The Appalachian Trail stays close to the crest of Cove Mountain as it makes its grand fishhook sweep to the east and then south, punctuated by the dramatic rock outcropping at Dragon's Tooth at the extreme southern end. Ostensibly, walking this ridgeline would seem easier than ascending or descending the mountain. But in reality, the ridge is seldom flat and often rocky, making the effort every bit as great. However, this effort is rewarded in several places where expansive views open to the northeast down the long valley towards New Castle, to the east and the humpbacked ridge of North Mountain, and finally to the southeast and the scenic Catawba Valley, bracketed by Catawba Mountain, McAfee's Knob, and Tinker Mountain. Far on the eastern horizon are the dramatic Peaks of Otter, the pyramidal Sharp Top to the right and the more rounded Flat Top to the left. The trees have not yet sprouted leaves, so the views are more open. The mountains are shades of brown and purple, brighter when lit by sunbeams. White grain silos stand like phallic symbols over the green Catawba Valley.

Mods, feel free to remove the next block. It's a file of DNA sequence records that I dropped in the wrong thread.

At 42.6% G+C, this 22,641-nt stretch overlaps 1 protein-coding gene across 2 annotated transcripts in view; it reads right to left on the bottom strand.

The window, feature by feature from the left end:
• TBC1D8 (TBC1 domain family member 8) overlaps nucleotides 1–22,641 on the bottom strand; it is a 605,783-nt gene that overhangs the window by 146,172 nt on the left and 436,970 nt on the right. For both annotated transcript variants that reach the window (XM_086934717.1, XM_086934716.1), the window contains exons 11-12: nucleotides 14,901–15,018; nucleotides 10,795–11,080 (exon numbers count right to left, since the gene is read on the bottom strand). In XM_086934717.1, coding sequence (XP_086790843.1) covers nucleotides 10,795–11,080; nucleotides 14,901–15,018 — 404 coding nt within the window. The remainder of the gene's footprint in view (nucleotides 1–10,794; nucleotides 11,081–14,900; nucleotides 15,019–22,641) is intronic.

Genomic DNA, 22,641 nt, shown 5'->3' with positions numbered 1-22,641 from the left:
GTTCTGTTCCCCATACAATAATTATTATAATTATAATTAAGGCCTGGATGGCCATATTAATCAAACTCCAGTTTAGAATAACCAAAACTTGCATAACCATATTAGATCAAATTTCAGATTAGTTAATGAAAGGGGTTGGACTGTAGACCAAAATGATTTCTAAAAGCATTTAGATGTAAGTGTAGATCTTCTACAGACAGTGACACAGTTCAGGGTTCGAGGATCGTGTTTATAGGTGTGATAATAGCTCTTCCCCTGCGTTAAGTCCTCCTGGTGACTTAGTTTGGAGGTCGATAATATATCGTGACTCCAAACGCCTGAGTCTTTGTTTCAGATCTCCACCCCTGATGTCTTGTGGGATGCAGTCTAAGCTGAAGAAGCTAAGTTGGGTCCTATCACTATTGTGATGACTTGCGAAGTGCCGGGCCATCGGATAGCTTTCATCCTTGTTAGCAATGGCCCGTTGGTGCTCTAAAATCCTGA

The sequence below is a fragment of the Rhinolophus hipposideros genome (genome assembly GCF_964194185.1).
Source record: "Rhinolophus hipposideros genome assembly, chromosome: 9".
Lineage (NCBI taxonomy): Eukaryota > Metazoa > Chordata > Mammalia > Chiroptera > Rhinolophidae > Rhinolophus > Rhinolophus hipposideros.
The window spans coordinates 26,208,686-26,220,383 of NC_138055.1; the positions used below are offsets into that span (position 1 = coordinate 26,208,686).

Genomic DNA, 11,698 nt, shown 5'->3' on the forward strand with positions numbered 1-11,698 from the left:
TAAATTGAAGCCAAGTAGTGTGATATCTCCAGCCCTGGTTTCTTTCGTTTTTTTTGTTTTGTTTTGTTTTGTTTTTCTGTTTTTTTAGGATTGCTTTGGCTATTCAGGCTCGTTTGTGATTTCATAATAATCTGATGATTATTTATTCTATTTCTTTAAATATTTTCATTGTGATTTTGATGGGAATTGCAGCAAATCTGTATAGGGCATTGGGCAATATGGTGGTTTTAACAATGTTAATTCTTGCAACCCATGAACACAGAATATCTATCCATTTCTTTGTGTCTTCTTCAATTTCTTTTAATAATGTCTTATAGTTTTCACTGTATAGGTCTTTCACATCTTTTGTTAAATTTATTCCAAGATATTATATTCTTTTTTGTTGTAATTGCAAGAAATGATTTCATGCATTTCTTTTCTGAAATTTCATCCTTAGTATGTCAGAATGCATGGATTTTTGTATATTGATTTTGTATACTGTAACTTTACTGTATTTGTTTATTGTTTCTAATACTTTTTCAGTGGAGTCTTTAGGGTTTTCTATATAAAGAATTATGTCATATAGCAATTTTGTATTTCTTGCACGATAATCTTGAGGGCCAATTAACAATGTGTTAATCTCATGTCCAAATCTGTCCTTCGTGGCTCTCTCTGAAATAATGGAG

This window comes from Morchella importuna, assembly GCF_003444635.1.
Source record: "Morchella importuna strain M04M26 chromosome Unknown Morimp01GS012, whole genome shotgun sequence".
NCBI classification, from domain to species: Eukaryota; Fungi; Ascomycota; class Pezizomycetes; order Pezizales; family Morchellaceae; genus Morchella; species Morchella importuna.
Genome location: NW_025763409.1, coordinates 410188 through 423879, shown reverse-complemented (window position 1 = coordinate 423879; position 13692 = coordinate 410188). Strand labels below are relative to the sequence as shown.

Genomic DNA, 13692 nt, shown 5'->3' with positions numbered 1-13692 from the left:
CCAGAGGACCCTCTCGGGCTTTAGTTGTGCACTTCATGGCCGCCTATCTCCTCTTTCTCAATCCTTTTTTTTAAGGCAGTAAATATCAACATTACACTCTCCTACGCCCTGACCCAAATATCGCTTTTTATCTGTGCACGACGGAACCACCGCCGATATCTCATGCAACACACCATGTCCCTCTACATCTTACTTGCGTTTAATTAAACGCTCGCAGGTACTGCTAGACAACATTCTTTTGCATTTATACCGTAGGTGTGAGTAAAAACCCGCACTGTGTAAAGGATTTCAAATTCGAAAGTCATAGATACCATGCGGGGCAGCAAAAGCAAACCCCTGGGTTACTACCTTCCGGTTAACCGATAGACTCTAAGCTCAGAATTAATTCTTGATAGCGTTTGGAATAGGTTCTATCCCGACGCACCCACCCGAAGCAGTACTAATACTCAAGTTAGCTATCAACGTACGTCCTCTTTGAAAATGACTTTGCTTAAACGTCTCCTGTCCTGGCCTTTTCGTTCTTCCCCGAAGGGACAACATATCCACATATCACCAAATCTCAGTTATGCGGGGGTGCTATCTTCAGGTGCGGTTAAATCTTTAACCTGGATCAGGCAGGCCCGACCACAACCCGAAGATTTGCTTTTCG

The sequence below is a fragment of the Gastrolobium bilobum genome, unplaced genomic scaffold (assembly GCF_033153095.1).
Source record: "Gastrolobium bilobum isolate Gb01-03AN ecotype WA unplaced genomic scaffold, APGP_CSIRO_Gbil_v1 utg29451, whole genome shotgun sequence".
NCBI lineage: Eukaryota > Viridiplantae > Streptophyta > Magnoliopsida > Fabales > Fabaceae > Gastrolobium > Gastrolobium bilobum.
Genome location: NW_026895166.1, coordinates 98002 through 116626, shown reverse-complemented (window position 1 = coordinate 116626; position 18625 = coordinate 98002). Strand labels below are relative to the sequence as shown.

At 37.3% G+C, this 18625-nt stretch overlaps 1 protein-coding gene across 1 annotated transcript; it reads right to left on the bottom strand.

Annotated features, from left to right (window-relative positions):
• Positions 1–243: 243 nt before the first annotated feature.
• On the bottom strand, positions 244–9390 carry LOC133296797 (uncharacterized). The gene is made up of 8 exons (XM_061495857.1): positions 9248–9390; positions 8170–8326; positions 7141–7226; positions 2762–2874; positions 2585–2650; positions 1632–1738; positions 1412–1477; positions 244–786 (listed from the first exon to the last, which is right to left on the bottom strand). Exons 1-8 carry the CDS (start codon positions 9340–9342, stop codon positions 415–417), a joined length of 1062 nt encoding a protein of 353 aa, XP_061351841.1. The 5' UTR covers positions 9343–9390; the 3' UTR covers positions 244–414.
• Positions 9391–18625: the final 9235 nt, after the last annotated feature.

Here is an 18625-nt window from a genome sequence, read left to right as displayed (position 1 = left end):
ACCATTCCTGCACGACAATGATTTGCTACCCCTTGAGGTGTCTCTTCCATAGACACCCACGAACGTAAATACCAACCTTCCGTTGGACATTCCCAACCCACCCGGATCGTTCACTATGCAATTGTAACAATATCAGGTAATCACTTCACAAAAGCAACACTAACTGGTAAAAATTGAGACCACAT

Nobody is on the trail except me. The air is fresh and crisp, and it smells good.
I seldom carry a cellular telephone while hiking, but on this day for an inexplicable reason, I have mine with me. I am surprised when it rings. On the other end of the line is a friend in Seattle catching me up on the events of the day on the other end of the continent. We truly live in an amazing world.
I begin to tire with exertion towards late morning. Although I remain an enthusiastic hiker, I have never been particularly strong and have always struggled to keep up with fellow hikers. So I’m happy to be alone where I can walk my own pace. Because my toes are short and misshapen and my feet are flat, I have never found a pair of boots that don't hurt after several miles of strenuous walking. My calves are tight and my thighs ache. The movement of my arms with my trekking poles strains my upper arms. My neck and shoulders hurt, too. However, I decide this is a perfect day for hiking. The humidity is low, the temperature is comfortable, the insect pests that plague summer hiking are absent, and the views are splendid. The pains I have are good, and are minor compared to what Professor Smith is going through.